In operation, information is input into the pen-based computer system 10 by "writing" on the screen of display assembly 20 with the stylus 38. Information concerning the location of the stylus 38 on the screen of the display assembly 20 is input into the CPU 12 via I/O circuitry 18. Typically, this information comprises the Cartesian (i.e. x & y) coordinates of a pixel of the screen of display assembly 20 over which the tip of the stylus is positioned. Commercially available combination display assemblies such as the aforementioned assemblies available from Scriptel Corporation include appropriate circuitry to provide the stylus location information as digitally encoded data to the I/O circuitry of the present invention. The CPU 12 then processes the data under control of an operating system and possibly an application program stored in ROM 14 and/or RAM 16. The CPU 12 next produces data which is output to the display assembly 20 to produce appropriate images on its screen.
In FIG. 2, the pen-based computer system 10 is shown housed within a generally rectangular enclosure 40. The CPU 12, ROM 14, RAM 16, I/O circuitry 18, mass storage 22, and clock 26 are preferably fully enclosed within the enclosure 40. The display assembly 20 is mostly enclosed within the enclosure 40, but a viewing screen 42 of the display assembly is exposed to the user. As used herein, the term "screen" will refer to the portion of the display assembly 20 which can display an image that can be viewed by a user. Also accessible to the user is the keypad 24.
Upon power-up, pen based computer system 10 displays on screen 42 an initial note area N including a breaker bar B and a number of guidelines 44. The breaker bar B preferably includes the day and date of creation 46 of the note N, a note number 48, and a "router" button 50 which allows notes to be dispatched to a printer, facsimile, the trash, etc. The optional guidelines 44 aid a user in entering text, graphics, and data into the pen-based computer system 10.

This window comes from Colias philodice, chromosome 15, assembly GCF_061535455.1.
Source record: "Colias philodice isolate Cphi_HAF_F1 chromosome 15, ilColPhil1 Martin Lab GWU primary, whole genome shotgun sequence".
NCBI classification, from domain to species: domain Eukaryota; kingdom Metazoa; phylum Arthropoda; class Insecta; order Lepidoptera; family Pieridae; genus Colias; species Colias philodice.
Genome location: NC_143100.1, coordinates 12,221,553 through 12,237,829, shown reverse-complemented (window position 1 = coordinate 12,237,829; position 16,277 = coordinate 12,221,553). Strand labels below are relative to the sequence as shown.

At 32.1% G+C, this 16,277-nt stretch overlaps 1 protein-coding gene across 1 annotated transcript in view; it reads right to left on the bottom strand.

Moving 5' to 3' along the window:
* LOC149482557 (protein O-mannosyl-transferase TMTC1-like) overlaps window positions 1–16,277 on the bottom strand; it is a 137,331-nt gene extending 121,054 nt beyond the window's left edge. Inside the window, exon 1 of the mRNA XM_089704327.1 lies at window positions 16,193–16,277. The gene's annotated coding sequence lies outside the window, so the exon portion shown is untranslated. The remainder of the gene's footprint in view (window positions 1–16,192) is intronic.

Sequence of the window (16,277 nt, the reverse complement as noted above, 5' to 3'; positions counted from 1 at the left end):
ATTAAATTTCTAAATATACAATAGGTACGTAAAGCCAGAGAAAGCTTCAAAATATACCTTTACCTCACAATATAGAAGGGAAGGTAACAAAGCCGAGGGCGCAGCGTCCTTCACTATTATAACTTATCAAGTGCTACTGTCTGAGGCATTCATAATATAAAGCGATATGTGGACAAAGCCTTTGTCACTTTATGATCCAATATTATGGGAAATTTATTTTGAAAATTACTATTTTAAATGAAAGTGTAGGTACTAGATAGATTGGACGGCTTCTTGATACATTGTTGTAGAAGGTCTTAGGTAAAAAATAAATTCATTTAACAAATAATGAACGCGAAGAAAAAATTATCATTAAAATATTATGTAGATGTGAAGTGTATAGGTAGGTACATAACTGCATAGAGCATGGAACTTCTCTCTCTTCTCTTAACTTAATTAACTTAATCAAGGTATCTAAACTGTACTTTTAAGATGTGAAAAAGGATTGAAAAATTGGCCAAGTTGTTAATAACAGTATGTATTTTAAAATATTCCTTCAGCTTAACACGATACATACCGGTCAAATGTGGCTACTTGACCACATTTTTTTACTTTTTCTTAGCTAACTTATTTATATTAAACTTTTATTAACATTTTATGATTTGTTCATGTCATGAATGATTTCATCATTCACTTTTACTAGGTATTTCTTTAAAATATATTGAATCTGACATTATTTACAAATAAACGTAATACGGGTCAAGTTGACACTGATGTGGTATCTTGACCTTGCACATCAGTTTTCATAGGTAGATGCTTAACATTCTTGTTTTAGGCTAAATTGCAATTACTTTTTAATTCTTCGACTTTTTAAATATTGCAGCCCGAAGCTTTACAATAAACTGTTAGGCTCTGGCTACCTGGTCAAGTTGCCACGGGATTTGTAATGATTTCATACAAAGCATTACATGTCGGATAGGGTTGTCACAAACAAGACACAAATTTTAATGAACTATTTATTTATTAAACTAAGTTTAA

In this preferred embodiment, the keypad 24 is not a part of the viewing screen 42 but rather, is a permanent array of input buttons coupled to the CPU 12 by I/O circuitry 18. Alternatively, the keypad 24 could comprise "soft buttons" generated at a convenient location on the screen 42, in which case a "button" would be activated by touching the stylus to the screen over the image of the button. The keypad 24 preferably includes a number of dedicated function buttons 52 and a pair of scroll buttons 54A and 54B. The operation of the scroll buttons 54A and 54B, and other aspects of computer system 10 are discussed in greater detail in co-pending U.S. patent application Ser. No. 07/868,013, filed 04/13/92 on behalf of Tchao et al. and entitled "Method for Manipulating Notes on a Computer Display", now U.S. Pat. No. 5,398,301. That application is assigned to the assignee of the present application and its disclosure is hereby incorporated by reference in its entirety.
The screen illustrated in FIG. 2 is referred to as the "notepad", and is an application program running under the operating system of the pen based computer system 10. In this preferred embodiment, the notepad is a special or "base" application which is always available beneath higher level applications. The notepad application, like other applications, run within a window, which in this instance comprises the entire viewing screen 42. Therefore, as used herein, a "window" is the entire screen or any portion of an entire screen which is dedicated to a particular application program.
A status bar 56 is provided at the bottom of the notepad application. The status bar 56 is provided with a number of active areas including a real time clock 58, a view button 60, a font button 62, a formulas button 64, a text button 66, a graphics button 68, and a nib button 70. Co-pending patent application U.S. Ser. No. 07/976,970, filed 11/16/92 on behalf of Foster et al., entitled "Status Bar for Application Windows" and assigned to the assignee of the present invention describes the operation of the status bar, and is hereby incorporated herein by reference in its entirety.